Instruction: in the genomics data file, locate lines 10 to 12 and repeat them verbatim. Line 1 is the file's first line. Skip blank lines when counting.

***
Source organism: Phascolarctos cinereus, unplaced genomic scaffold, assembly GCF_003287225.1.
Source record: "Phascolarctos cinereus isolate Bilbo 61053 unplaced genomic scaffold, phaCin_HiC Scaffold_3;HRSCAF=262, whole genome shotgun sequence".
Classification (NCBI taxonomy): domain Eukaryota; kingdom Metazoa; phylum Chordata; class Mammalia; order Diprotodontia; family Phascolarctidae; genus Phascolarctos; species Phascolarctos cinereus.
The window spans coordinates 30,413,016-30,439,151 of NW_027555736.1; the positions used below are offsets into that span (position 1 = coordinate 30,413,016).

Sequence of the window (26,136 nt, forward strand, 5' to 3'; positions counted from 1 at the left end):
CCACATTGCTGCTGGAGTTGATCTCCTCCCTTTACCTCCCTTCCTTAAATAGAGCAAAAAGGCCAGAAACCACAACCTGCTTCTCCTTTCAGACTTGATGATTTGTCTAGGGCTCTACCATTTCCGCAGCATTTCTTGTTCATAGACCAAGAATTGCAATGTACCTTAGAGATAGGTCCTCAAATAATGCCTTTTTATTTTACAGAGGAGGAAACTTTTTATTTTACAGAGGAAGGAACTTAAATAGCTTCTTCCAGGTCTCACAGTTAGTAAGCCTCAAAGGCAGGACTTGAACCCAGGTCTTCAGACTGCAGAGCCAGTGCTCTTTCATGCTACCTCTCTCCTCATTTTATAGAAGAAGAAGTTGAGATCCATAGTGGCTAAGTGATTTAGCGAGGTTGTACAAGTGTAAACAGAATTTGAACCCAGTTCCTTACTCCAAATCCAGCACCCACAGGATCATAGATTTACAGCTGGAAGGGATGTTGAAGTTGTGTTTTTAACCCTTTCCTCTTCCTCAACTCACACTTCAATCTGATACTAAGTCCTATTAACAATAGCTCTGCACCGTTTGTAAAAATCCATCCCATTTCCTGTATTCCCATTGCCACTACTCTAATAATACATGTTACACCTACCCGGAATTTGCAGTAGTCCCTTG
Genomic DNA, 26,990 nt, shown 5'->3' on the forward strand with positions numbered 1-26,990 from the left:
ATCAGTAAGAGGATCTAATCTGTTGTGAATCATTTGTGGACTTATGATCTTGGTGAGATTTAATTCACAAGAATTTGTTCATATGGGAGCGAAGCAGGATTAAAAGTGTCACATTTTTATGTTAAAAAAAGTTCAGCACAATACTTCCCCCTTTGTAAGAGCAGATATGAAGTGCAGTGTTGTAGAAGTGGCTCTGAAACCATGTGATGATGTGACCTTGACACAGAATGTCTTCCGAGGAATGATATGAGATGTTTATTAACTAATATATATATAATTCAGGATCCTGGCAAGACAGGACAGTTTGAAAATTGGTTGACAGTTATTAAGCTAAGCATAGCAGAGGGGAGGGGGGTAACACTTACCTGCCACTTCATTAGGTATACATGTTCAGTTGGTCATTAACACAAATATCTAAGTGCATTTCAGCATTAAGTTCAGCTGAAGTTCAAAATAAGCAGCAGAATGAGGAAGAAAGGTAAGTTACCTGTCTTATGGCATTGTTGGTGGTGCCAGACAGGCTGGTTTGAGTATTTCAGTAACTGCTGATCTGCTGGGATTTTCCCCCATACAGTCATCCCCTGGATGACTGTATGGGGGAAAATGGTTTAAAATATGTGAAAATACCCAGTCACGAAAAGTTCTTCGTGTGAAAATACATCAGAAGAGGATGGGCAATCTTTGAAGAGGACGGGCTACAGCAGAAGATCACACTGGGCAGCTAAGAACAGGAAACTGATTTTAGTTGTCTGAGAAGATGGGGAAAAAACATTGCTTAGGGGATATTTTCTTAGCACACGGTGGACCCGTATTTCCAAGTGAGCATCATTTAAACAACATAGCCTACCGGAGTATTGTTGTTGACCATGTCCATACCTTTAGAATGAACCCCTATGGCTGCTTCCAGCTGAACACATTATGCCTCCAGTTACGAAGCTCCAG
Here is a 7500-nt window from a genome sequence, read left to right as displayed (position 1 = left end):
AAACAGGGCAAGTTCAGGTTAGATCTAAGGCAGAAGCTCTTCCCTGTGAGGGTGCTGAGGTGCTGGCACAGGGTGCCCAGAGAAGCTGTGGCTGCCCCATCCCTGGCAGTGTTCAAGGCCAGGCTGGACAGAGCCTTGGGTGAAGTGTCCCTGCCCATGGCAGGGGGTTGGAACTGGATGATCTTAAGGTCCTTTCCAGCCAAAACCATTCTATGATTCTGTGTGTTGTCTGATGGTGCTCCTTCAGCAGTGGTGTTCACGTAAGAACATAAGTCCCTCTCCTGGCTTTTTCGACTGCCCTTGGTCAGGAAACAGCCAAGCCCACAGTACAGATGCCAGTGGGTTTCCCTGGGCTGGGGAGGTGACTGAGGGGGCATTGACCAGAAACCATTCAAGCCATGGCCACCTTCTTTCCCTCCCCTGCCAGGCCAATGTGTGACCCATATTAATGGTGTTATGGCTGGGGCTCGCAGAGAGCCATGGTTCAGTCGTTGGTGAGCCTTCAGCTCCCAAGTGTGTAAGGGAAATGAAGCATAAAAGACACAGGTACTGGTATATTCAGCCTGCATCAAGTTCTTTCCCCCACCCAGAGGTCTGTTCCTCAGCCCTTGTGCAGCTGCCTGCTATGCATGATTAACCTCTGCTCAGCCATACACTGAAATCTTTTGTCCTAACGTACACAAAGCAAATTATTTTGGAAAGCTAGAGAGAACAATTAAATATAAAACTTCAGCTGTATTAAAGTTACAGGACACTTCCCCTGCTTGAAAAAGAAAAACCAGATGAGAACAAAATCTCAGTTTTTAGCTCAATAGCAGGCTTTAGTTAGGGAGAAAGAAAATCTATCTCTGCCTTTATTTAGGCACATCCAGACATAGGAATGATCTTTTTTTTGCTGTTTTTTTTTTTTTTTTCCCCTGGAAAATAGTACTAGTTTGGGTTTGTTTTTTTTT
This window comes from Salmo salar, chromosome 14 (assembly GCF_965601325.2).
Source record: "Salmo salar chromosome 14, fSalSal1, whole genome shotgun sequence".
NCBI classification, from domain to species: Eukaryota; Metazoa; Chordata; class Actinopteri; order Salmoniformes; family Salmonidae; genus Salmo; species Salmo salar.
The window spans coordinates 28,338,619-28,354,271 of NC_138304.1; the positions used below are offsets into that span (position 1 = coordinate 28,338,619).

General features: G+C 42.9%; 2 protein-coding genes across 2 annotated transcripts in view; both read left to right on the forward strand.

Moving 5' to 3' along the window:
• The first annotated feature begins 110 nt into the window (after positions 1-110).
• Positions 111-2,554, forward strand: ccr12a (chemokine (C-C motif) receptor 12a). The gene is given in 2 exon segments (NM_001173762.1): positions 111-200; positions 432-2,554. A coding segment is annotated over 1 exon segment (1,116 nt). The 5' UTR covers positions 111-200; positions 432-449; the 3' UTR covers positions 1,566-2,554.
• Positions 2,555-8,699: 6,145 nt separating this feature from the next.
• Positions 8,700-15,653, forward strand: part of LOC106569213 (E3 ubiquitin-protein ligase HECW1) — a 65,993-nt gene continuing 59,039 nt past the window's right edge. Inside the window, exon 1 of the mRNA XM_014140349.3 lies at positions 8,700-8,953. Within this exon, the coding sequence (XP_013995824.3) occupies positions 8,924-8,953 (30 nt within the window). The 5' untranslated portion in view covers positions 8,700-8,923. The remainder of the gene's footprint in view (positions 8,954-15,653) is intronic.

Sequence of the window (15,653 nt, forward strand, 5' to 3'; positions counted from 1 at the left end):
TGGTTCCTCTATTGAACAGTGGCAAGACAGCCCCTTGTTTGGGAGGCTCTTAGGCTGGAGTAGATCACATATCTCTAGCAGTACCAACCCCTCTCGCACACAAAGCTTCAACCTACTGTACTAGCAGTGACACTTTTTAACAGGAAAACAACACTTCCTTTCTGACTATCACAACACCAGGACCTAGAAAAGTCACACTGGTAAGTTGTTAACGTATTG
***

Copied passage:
AAACAGGGCAAGTTCAGGTTAGATCTAAGGCAGAAGCTCTTCCCTGTGAGGGTGCTGAGGTGCTGGCACAGGGTGCCCAGAGAAGCTGTGGCTGCCCCATCCCTGGCAGTGTTCAAGGCCAGGCTGGACAGAGCCTTGGGTGAAGTGTCCCTGCCCATGGCAGGGGGTTGGAACTGGATGATCTTAAGGTCCTTTCCAGCCAAAACCATTCTATGATTCTGTGTGTTGTCTGATGGTGCTCCTTCAGCAGTGGTGTTCACGTAAGAACATAAGTCCCTCTCCTGGCTTTTTCGACTGCCCTTGGTCAGGAAACAGCCAAGCCCACAGTACAGATGCCAGTGGGTTTCCCTGGGCTGGGGAGGTGACTGAGGGGGCATTGACCAGAAACCATTCAAGCCATGGCCACCTTCTTTCCCTCCCCTGCCAGGCCAATGTGTGACCCATATTAATGGTGTTATGGCTGGGGCTCGCAGAGAGCCATGGTTCAGTCGTTGGTGAGCCTTCAGCTCCCAAGTGTGTAAGGGAAATGAAGCATAAAAGACACAGGTACTGGTATATTCAGCCTGCATCAAGTTCTTTCCCCCACCCAGAGGTCTGTTCCTCAGCCCTTGTGCAGCTGCCTGCTATGCATGATTAACCTCTGCTCAGCCATACACTGAAATCTTTTGTCCTAACGTACACAAAGCAAATTATTTTGGAAAGCTAGAGAGAACAATTAAATATAAAACTTCAGCTGTATTAAAGTTACAGGACACTTCCCCTGCTTGAAAAAGAAAAACCAGATGAGAACAAAATCTCAGTTTTTAGCTCAATAGCAGGCTTTAGTTAGGGAGAAAGAAAATCTATCTCTGCCTTTATTTAGGCACATCCAGACATAGGAATGATCTTTTTTTTGCTGTTTTTTTTTTTTTTTTCCCCTGGAAAATAGTACTAGTTTGGGTTTGTTTTTTTTT
This window comes from Salmo salar, chromosome 14 (assembly GCF_965601325.2).
Source record: "Salmo salar chromosome 14, fSalSal1, whole genome shotgun sequence".